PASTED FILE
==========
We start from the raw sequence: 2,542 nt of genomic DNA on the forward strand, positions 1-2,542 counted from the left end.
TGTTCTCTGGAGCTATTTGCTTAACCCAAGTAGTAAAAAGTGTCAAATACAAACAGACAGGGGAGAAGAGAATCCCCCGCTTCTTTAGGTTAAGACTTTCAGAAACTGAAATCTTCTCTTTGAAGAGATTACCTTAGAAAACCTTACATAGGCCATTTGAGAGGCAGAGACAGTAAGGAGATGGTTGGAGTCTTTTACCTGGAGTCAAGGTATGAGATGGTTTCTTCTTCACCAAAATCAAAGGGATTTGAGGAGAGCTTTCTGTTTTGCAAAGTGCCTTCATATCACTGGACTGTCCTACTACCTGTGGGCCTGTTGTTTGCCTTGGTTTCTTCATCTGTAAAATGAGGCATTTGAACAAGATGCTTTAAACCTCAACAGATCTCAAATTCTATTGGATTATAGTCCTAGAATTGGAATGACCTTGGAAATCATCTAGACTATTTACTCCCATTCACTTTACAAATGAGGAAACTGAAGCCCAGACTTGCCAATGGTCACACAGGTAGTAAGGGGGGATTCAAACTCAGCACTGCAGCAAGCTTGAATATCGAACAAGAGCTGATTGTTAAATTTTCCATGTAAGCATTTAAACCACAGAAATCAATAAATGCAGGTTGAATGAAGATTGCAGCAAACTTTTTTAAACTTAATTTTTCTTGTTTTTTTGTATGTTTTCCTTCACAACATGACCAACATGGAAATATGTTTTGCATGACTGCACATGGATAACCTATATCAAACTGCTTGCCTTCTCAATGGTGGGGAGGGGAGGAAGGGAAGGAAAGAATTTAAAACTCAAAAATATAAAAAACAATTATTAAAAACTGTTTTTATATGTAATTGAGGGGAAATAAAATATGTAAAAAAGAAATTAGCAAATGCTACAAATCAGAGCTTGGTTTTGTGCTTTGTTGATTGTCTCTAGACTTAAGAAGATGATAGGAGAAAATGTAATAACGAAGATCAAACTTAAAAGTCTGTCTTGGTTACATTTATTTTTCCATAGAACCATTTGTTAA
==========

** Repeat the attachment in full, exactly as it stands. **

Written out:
We start from the raw sequence: 2,542 nt of genomic DNA on the forward strand, positions 1-2,542 counted from the left end.
TGTTCTCTGGAGCTATTTGCTTAACCCAAGTAGTAAAAAGTGTCAAATACAAACAGACAGGGGAGAAGAGAATCCCCCGCTTCTTTAGGTTAAGACTTTCAGAAACTGAAATCTTCTCTTTGAAGAGATTACCTTAGAAAACCTTACATAGGCCATTTGAGAGGCAGAGACAGTAAGGAGATGGTTGGAGTCTTTTACCTGGAGTCAAGGTATGAGATGGTTTCTTCTTCACCAAAATCAAAGGGATTTGAGGAGAGCTTTCTGTTTTGCAAAGTGCCTTCATATCACTGGACTGTCCTACTACCTGTGGGCCTGTTGTTTGCCTTGGTTTCTTCATCTGTAAAATGAGGCATTTGAACAAGATGCTTTAAACCTCAACAGATCTCAAATTCTATTGGATTATAGTCCTAGAATTGGAATGACCTTGGAAATCATCTAGACTATTTACTCCCATTCACTTTACAAATGAGGAAACTGAAGCCCAGACTTGCCAATGGTCACACAGGTAGTAAGGGGGGATTCAAACTCAGCACTGCAGCAAGCTTGAATATCGAACAAGAGCTGATTGTTAAATTTTCCATGTAAGCATTTAAACCACAGAAATCAATAAATGCAGGTTGAATGAAGATTGCAGCAAACTTTTTTAAACTTAATTTTTCTTGTTTTTTTGTATGTTTTCCTTCACAACATGACCAACATGGAAATATGTTTTGCATGACTGCACATGGATAACCTATATCAAACTGCTTGCCTTCTCAATGGTGGGGAGGGGAGGAAGGGAAGGAAAGAATTTAAAACTCAAAAATATAAAAAACAATTATTAAAAACTGTTTTTATATGTAATTGAGGGGAAATAAAATATGTAAAAAAGAAATTAGCAAATGCTACAAATCAGAGCTTGGTTTTGTGCTTTGTTGATTGTCTCTAGACTTAAGAAGATGATAGGAGAAAATGTAATAACGAAGATCAAACTTAAAAGTCTGTCTTGGTTACATTTATTTTTCCATAGAACCATTTGTTAA